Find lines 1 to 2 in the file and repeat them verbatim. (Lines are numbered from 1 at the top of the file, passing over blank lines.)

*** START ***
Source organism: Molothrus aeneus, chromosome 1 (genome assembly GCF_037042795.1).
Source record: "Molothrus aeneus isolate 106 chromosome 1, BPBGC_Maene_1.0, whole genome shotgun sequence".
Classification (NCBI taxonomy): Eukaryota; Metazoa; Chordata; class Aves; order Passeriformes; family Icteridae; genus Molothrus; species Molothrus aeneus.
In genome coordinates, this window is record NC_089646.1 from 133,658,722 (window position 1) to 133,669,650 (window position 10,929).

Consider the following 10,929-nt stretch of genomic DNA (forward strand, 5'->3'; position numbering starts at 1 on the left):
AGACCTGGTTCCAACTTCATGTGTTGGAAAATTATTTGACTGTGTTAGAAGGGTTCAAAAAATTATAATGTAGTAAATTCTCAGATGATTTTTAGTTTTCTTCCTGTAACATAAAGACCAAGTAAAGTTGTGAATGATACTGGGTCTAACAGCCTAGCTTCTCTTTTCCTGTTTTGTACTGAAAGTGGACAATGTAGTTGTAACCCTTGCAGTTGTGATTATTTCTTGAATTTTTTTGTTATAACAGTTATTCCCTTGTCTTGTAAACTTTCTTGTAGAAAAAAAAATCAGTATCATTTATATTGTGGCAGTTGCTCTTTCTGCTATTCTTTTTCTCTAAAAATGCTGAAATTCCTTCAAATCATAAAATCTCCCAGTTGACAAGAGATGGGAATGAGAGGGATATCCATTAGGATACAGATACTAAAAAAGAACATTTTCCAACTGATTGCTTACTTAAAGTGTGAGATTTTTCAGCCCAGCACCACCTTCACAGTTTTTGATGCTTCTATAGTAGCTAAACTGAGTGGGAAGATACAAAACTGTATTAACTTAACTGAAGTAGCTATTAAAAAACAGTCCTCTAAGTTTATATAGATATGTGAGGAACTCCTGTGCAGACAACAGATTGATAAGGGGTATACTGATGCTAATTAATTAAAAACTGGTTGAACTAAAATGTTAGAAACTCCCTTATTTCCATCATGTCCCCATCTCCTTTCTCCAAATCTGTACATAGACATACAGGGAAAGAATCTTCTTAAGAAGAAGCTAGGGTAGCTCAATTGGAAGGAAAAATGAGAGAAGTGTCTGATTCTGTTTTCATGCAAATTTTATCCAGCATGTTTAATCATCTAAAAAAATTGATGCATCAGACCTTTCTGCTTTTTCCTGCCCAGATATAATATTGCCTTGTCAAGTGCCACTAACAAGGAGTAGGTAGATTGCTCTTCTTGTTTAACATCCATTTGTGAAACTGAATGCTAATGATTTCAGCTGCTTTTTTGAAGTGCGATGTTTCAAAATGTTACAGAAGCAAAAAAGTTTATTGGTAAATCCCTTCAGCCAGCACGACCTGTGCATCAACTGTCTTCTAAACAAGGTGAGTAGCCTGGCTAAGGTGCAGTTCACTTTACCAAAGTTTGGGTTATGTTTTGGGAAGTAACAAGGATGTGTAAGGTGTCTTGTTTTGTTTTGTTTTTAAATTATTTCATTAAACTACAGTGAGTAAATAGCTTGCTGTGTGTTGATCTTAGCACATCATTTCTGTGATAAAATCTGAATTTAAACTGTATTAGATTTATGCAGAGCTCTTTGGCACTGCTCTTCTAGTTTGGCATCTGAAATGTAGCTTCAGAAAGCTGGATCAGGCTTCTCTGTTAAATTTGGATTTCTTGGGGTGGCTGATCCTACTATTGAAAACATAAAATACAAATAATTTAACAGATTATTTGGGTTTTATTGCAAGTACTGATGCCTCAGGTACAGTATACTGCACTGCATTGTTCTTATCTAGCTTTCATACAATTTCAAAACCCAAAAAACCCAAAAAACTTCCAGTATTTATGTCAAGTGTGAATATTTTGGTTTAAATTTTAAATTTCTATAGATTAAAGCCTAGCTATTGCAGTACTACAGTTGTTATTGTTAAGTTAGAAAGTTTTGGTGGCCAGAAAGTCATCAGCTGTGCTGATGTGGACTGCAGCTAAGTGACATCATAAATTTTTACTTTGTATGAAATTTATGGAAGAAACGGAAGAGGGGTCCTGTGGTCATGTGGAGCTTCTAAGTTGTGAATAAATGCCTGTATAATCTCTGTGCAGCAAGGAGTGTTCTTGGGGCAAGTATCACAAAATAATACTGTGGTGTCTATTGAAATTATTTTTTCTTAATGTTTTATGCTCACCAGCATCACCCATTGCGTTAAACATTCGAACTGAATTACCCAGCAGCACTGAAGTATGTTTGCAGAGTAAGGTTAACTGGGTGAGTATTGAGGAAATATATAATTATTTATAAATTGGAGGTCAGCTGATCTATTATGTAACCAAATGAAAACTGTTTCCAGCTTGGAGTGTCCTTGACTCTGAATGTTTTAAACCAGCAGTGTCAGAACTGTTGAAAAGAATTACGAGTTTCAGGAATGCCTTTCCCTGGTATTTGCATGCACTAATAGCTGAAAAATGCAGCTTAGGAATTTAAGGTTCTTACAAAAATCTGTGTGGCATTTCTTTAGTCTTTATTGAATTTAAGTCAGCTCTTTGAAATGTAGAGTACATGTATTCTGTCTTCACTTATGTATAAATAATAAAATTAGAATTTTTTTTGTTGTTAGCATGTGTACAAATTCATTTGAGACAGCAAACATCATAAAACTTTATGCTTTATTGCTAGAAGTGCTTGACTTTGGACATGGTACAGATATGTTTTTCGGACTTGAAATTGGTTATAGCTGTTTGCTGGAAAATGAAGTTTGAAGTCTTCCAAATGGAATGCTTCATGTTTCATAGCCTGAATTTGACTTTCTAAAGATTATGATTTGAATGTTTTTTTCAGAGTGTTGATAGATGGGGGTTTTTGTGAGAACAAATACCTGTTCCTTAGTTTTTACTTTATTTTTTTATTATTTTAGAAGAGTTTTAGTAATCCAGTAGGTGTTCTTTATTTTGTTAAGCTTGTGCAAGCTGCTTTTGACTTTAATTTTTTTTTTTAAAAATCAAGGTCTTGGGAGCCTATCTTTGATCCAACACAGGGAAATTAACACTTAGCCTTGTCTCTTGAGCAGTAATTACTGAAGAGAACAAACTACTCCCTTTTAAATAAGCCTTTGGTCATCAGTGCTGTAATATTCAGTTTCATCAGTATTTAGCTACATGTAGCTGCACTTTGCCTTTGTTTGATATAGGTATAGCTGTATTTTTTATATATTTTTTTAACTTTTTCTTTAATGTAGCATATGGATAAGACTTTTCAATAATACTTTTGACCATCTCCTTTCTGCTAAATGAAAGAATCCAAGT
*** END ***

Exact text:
Source organism: Molothrus aeneus, chromosome 1 (genome assembly GCF_037042795.1).
Source record: "Molothrus aeneus isolate 106 chromosome 1, BPBGC_Maene_1.0, whole genome shotgun sequence".